OUR NEWS

03 Feb 2018

PSYDEH continues its Years-long collaboration with Tec de Monterrey Mexico City Students

PSYDEH-Non-Profit-NGO-for-Women-in-Mexico-Posts-v055-compressorPSYDEH-Non-Profit-NGO-for-Women-in-Mexico-Posts-v059-compressorStudents Grecia Aguilar Vázquez, Mariela Garfias Rivas, Joel Vieyra Corona and Mariana Muñoz Arias continue a years-long tradition of building win-win collaborations between PSYDEH and Tec de Monterrey Mexico City Campus (ITESM).

In Fall 2017, this group of bi-lingual, international relations-focused students led by the capable Grecia Aguilar reached out to PSYDEH about their using PSYDEH’swork as the basis for their end-of-class project linking an innovative Mexican NGO to the United Nations Fund for Gender Equity.

PSYDEH-Non-Profit-NGO-for-Women-in-Mexico-Posts-v060-compressorAlways willing to work with capable ITESM students, PSYDEH, Grecia, and her team agreed to a small initiative where the students would (a) secure needed intelligence for their project and PSYDEH would (b) receive their good strategic thoughts and promotion of upcoming work.

Grecia, Mariela, Joel and Mariana were good to their word. Not only is their well-produced project helpful toPSYDEH-Non-Profit-NGO-for-Women-in-Mexico-Posts-v061-compressor ongoing work with the Dentsu Aegis Network’ Route to Good program), they arranged for a fun, joint-interview with ITESM Concepto Radial’s program “Cafe International” to promote PSYDEH-ITESM ongoing collaboration and our January 27 public relations event in Mexico City.

As Grecia states post collaboration and January 27 event (english translation),

“[The] presentation of the film “Sueño en otro idioma” was better than promised. It was an experience full of emotion, coexistence and learning. I have had the opportunity to collaborate with PSYDEH twice. At each instance, I’ve learned more about indigenous people in Mexico, about their culture and their struggles, which should also be ours. Even though we live in different societies in Mexico [rural versus urban, indigenous versus non-indigenous], our diversity is our country’s wealth. “Sueño en otro idioma” teaches us this, our cultural richness, the importance of knowing and collaborating with indigenous peoples.”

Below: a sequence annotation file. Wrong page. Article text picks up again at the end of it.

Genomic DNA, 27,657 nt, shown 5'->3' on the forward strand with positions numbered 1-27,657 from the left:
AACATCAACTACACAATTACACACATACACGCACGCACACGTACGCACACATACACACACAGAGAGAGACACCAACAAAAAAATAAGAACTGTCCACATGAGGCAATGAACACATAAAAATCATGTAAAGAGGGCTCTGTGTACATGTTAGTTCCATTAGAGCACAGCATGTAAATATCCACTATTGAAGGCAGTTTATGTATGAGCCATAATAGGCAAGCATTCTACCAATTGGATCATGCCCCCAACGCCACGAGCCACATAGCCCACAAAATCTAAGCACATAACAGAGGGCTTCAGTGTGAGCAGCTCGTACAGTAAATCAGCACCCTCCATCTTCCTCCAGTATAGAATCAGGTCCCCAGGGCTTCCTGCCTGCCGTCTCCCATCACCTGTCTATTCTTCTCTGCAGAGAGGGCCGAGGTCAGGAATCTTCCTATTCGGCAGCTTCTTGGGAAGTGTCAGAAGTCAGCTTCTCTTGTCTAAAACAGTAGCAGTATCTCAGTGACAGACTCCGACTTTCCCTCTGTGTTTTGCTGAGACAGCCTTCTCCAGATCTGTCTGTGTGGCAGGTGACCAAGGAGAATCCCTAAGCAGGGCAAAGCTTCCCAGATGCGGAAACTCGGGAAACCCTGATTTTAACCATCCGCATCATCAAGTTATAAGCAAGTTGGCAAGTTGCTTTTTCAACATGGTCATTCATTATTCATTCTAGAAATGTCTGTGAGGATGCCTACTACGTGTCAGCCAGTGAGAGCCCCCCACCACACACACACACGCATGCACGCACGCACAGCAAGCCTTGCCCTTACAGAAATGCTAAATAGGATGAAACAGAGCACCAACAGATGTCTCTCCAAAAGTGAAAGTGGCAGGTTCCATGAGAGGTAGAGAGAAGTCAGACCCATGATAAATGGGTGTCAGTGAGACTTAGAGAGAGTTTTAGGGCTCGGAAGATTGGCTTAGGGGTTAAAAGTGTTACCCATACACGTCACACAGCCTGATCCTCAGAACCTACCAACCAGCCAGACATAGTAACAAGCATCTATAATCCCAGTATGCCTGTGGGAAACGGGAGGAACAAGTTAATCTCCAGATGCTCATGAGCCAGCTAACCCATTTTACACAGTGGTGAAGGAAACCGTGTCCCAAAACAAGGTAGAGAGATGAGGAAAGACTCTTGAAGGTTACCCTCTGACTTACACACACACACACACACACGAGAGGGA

Of course, these fruits come from seeds planted in 2016. Indeed, this iteration of PSYDEH’s collaboration with ITESM is built on other win-win initiatives with ITESM student Sofia Garza and the professor Mariya Mincheva Dimova.

As background, in the summer of 2016, PSYDEH was contacted by Tec de Monterrey visiting professor Mariya Mincheva with whom we had met at our Mexico City “Farm-to-Glass” public relations event and fundraiser earlier in the year. Professor Mincheva proposed a collaboration between PSYDEH and her class “Gender studies in Global Perspective”.

No Hidalgo-based NGO had ever formally collaborated with a national private university from another region of Mexico on such a venture. Yet, this type of venture was not new to Professor Mincheva; she had began her practice of linking Tec Students with education-focused Mexican NGOs in a 2015 project involving Tec. de Monterrey Puebla students and an NGO based in Chiapas.

PSYDEH-Non-Profit-NGO-for-Women-in-Mexico-Posts-v062-compressorIn November 2016, at Tec de Monterrey’s Mexico City campus, Professor Dimova and her 24 students from the aforementioned class “Gender studies in Global Perspective” (one of whom was Grecia Aguilar), sponsored a first-for-Tec and-PSYDEH event to celebrate the students’ crowdfunding campaign “Tejiendo Oportunidades.”

The wine and cheese event linked 70+ Tec students, professors and alumni with PSYDEH domestic and foreign staff and native women partners to celebrate our bridging “worlds” via concrete actions like the students’ crowdfunding campaign.

PSYDEH-Non-Profit-NGO-for-Women-in-Mexico-Posts-v056-compressor

Thereafter, Ms. Garza, unsolicited, reached out to PSYDEH on how she can learn by doing with the NGO and has become a trusted friend and colleague. And Professor Mincheva, now based in Houston, Texas, published an op-ed about the value of PSYDEH’s work in the wake of President Trump’s election victory in the USA.

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PSYDEH is a non-profit civil association, which was formed by the initiative of a group of young women from the municipality of Santiago Tulantepec in the State of Hidalgo. PSYDEH is committed to working with and for the most vulnerable communities in the region through the promotion of a Sustainable Human Development.